And with outdoor dining on the menu, we sometimes dined outdoors without tops too. (Which in at least one case led a passing pedestrian to stop and tell us how pleased she was to see us exercising this freedom and how she wished she’d had it when she was our age.)

We did other things too — like get tattoos and piercings once parlors reopened.

And create art, whether on canvas–

— or in the air.

We had fun. But through it all we remembered summers past, when no one had heard of “social distancing” and masks were only for doctors and trick-or-treaters. We were reminded by looking over photos like these from last summer’s visit to Coney Island, which only surfaced this summer (they were taken with an old-fashioned film camera, and the photographer didn’t get around to developing them until now).

This year we spent more time indoors, more time in masks, more time alone.

But we also found ways to get out under the sun, ways to get together with the people we love, and ways to enjoy breaths of fresh air.

Even in hard times, life finds a way. And we are so grateful to have found not just one but so many ways to make even this difficult year a source of naked joy.

Central Park in New York City covers 840 acres. We know this because Google tells us so. The highest point in the park is a little grassy spot called Summit Rock. Google will tell you that too, but if you go there you know it without googling — the winding climb to get the summit gives you the idea. And once you do get there, while it’s not the utmost in privacy, it’s tucked away enough to give a dozen topless women a chance to relax without worrying unduly about being the center of too many spectators’ attention.

Not that we object to spectators, and we did encounter a few. Some dogwalkers passed us by, and some plain old walker walkers. There were picnickers in the distance, enjoying the same lawn we were, and why not? Peaceful coexistence is what it’s all about.

The dozen of us flowed in and out as the afternoon wound on, and included first-timers and long-timers, singles and couples, students and teachers (not from the same school!). People came from way downtown and way uptown and the outer boroughs; in a first for us, one was driven to the event by her dad.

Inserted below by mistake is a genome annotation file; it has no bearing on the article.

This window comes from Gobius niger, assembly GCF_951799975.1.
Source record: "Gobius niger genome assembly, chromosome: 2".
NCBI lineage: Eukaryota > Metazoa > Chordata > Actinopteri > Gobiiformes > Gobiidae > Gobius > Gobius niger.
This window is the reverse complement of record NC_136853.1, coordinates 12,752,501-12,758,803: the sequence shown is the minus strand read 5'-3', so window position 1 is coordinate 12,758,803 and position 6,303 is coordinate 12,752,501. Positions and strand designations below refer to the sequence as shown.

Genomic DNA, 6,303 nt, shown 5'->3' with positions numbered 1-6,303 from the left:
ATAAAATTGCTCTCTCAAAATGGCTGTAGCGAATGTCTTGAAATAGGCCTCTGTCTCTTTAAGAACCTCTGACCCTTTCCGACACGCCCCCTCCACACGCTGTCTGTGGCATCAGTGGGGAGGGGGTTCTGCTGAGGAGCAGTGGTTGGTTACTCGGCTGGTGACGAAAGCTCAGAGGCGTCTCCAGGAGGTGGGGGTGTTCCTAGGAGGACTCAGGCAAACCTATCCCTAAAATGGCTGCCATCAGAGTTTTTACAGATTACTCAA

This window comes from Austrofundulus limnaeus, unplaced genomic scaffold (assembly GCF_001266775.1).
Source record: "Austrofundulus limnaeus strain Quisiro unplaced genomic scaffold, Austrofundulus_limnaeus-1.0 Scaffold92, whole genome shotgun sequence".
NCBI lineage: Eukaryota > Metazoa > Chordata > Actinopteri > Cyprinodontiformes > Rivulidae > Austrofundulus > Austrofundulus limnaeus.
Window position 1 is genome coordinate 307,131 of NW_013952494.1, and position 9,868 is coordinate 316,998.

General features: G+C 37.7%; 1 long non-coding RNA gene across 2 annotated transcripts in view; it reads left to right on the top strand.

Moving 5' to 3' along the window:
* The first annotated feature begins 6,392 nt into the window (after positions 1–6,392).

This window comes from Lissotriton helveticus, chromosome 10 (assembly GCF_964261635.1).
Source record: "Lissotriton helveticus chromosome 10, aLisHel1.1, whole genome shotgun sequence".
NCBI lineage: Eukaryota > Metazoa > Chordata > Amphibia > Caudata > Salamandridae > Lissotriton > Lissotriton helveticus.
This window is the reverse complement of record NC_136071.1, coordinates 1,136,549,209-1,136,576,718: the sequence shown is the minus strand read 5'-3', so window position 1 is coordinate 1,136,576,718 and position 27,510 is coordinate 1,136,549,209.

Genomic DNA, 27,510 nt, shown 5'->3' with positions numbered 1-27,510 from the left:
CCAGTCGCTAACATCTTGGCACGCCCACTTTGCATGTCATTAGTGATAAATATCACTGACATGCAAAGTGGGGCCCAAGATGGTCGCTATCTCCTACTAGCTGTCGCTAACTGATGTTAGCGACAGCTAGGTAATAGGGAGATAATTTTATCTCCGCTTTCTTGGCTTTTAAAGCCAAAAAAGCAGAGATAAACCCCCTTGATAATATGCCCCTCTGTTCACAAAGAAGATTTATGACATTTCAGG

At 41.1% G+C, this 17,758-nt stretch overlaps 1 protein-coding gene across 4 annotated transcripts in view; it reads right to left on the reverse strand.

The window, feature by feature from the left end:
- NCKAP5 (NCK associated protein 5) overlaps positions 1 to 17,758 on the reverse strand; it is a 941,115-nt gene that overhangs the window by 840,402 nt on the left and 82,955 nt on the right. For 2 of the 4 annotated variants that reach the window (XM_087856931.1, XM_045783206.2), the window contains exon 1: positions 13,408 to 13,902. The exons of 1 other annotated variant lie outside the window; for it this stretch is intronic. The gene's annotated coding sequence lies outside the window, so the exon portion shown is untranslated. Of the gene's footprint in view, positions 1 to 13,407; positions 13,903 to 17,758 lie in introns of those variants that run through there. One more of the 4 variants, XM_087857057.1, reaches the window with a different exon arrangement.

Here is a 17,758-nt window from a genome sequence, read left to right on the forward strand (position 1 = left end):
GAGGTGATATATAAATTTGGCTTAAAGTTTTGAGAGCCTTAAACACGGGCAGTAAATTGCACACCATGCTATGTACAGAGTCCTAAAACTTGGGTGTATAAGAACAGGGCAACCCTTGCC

We came with our usual accoutrements: something to eat, something to read. (What goes together better than a blackberry and a Bradbury?)

We hydrated.

We made each other laugh.

And we kept ourselves cool.

This was in September, when the weather was still warm, though on the edge of turning. It has since turned. But we remain hopeful — call it foolish optimism if you must — that October or maybe even November might hold a day or two warm enough to return. It has happened before. Not every year, but from time to time. (One time even in December!)

But we knew as we met that it was likely to be for one of the last times this season. In recognition of current circumstances, everyone wore masks coming and going and for the most part maintained social distance. Both facts added a touch of melancholy to the proceedings. But seeing friends is still seeing friends, and being topless outdoors is still being topless outdoors, and what a true and inexpressible joy both can be.

If you’re an open-minded woman in the New York area (or at least curious), we hope you’ll join us sometime and experience that joy for yourself. It may have to wait until ’21 — so many things will. But the opportunity will come, and when it does, we hope you will too.

It is extraordinary, when you think about it, that there should be any private spots at all in a city of 8 million people. Even factoring in those who’ve fled the city because of the pandemic, and the tourists who didn’t come this summer, you’re still talking about millions of people tightly packed together in a space a lot smaller than London or Rome. The island of Manhattan is smaller still, and anyone on the island who craves a bit of greenery is likely to head to Central Park. So you’d expect every path and hill and lawn in the park to be packed. And yet — the quieter spots in the park are quiet indeed, the secluded spots secluded indeed, and a group of friends seeking privacy in the park can generally find some.

We found some on one of the last weekends before Labor Day (which is the unofficial end of summer, since after Labor Day in New York the temperatures drop pretty sharply). There’s a clearing near the north end of the park that can only be reached either by a winding dirt path on one side or a steep grassy slope on the other, and because of those two obstacles, very few people find their way there — probably a lot of people don’t even know it exists.

The grass gets tall here — park staff don’t come by to cut it often, maybe because it’s hard to ride a mower in there.

There are patches of rocks that get warm in the sun–

–and a couple of boulders that look precariously balanced but have been balancing that way since before our grandparents were born.

There are trees for shade, and local wildlife to share it with.

Not to mention less wild life: one of the rare strangers who did wander by while we were there was this woman with her dog, and she apologized profusely for letting her dog off the leash, which apparently is some sort of violation of park rules unless you do it before 9am.